Alternative Dispute Resolution

Workers' Compensation ADR Programs

ADR Methods

Alternative Dispute Resolution (ADR) refers to a variety of processes used to resolve disputes outside of the traditional court system. ADR methods include arbitration, mediation, conciliation, and negotiation, among others. These methods aim to provide parties with a more informal, quicker, and cost-effective way of resolving disputes compared to litigation.


Arbitration involves a neutral third party, known as an arbitrator, who listens to evidence and arguments from both sides and makes a binding decision.


Mediation involves a neutral mediator who helps the parties communicate, identify their interests and reach a mutually acceptable resolution.


Conciliation is similar to mediation, but the conciliator has a more active role in proposing solutions to the parties. Conciliation is also referred to as facilitation. In many circumstances, the neutral third party in conciliation holds the job title of Ombudsman.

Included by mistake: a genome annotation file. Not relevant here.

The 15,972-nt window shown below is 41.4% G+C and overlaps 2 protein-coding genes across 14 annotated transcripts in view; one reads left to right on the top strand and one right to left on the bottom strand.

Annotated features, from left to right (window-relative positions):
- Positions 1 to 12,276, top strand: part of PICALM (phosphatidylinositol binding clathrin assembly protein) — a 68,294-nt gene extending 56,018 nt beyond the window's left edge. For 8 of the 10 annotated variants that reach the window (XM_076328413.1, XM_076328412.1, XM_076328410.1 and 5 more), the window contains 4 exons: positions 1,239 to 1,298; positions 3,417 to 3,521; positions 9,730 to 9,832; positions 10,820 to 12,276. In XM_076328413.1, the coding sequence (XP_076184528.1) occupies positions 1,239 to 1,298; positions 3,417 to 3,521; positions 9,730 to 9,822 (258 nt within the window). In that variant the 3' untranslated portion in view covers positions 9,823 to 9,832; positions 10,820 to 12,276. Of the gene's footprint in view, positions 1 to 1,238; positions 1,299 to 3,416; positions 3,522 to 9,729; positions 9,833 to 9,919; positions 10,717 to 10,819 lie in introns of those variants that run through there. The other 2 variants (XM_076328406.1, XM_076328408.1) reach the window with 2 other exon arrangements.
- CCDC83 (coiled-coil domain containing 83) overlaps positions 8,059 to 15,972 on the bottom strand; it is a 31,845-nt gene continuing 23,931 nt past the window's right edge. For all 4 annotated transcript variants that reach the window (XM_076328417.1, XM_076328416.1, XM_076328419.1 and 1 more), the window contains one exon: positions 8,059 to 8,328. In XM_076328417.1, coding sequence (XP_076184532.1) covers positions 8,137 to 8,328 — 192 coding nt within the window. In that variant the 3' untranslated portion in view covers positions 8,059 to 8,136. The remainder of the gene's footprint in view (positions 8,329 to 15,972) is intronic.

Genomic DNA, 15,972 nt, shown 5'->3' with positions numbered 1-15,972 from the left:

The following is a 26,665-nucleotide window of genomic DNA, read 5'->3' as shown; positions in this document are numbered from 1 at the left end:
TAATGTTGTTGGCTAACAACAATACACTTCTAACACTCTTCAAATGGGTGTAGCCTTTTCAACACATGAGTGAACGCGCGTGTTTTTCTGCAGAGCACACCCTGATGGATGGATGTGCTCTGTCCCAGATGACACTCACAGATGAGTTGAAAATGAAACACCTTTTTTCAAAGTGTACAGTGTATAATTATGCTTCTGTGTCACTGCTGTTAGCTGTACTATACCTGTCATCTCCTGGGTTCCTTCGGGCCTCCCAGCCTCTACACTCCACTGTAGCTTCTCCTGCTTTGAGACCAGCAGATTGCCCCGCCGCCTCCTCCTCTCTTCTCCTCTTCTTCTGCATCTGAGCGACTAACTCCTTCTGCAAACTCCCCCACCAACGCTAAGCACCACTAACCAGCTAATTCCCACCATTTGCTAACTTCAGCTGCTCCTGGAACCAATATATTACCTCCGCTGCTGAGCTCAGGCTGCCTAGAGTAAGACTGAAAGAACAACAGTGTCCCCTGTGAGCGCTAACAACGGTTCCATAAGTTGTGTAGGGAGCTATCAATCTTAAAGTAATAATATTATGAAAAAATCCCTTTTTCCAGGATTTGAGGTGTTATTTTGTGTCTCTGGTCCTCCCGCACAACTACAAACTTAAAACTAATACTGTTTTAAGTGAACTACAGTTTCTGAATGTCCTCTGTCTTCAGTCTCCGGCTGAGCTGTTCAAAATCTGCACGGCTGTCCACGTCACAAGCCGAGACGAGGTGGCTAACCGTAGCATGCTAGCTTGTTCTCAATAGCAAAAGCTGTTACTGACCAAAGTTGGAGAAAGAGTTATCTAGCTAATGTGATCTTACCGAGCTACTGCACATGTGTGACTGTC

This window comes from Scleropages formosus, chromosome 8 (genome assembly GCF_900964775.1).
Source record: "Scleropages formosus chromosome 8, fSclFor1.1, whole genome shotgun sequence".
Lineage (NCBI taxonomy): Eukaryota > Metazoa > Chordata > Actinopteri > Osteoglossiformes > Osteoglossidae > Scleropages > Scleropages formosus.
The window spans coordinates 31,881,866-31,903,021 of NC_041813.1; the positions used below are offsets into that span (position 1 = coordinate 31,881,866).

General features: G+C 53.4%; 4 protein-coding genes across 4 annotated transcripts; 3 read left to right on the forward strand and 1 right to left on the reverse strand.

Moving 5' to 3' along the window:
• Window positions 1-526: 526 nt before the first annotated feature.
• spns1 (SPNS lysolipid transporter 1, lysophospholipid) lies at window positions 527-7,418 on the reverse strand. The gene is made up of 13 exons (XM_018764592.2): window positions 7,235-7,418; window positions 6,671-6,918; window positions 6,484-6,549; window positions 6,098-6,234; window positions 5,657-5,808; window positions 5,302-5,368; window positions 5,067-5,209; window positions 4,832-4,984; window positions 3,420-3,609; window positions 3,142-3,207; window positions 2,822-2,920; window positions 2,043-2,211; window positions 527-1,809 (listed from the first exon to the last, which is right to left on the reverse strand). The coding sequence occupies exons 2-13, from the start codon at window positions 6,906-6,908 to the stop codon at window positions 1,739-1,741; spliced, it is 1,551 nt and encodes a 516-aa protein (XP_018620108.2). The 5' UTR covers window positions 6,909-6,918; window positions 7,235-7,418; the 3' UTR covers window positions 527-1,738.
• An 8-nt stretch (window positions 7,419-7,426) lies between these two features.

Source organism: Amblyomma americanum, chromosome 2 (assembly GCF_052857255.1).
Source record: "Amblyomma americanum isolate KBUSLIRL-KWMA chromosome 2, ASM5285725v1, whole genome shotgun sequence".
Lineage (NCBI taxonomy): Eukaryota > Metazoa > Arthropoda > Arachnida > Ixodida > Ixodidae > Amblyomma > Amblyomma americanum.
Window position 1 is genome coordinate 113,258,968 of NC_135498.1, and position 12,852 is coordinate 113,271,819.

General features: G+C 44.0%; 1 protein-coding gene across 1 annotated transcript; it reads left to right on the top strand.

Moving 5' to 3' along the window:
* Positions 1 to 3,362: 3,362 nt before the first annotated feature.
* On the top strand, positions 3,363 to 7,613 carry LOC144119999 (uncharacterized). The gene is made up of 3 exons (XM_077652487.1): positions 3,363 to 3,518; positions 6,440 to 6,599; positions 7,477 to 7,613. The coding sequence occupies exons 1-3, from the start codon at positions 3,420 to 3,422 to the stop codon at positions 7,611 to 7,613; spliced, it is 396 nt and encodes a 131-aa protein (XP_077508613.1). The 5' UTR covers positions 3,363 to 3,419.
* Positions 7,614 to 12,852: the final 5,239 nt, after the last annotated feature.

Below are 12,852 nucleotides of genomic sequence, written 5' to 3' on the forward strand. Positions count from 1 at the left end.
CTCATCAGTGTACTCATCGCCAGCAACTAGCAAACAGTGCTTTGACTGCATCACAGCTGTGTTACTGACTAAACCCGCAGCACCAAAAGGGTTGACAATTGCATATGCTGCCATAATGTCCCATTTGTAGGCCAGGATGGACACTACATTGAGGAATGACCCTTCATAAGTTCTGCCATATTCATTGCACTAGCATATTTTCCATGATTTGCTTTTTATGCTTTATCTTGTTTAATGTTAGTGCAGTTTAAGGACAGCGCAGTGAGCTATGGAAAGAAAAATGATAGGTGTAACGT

Negotiation is a direct negotiation between the parties themselves, without the involvement of a neutral third party.

ADR Process

Each informal ADR method is like a firewall. An ADR Process combines ADR methods in a chain to maximize the litigation avoidance qualities of ADR.

For example, many workers' compensation ADR programs have 3-step ADR processes beginning with the ombudsman stage (conciliation), then mediation, followed by binding arbitration. This means that a dispute among the parties must first be addressed by the ombudsman before proceeding to mediation. Likewise, the dispute only proceeds to arbitration if it remains unresolved after the mediation stage.

With effective ADR program rules, this 3-step ADR process results in most workers' comp disputes being resolved without the need for arbitration.

Mutually Acceptable Solution

ADR has several benefits over traditional litigation. It is often less expensive, less formal, less time-consuming and less stressful than going to court. Additionally, ADR provides parties with greater control over the outcome of their dispute, as they are able to craft a mutually acceptable solution that meets their individual needs and interests.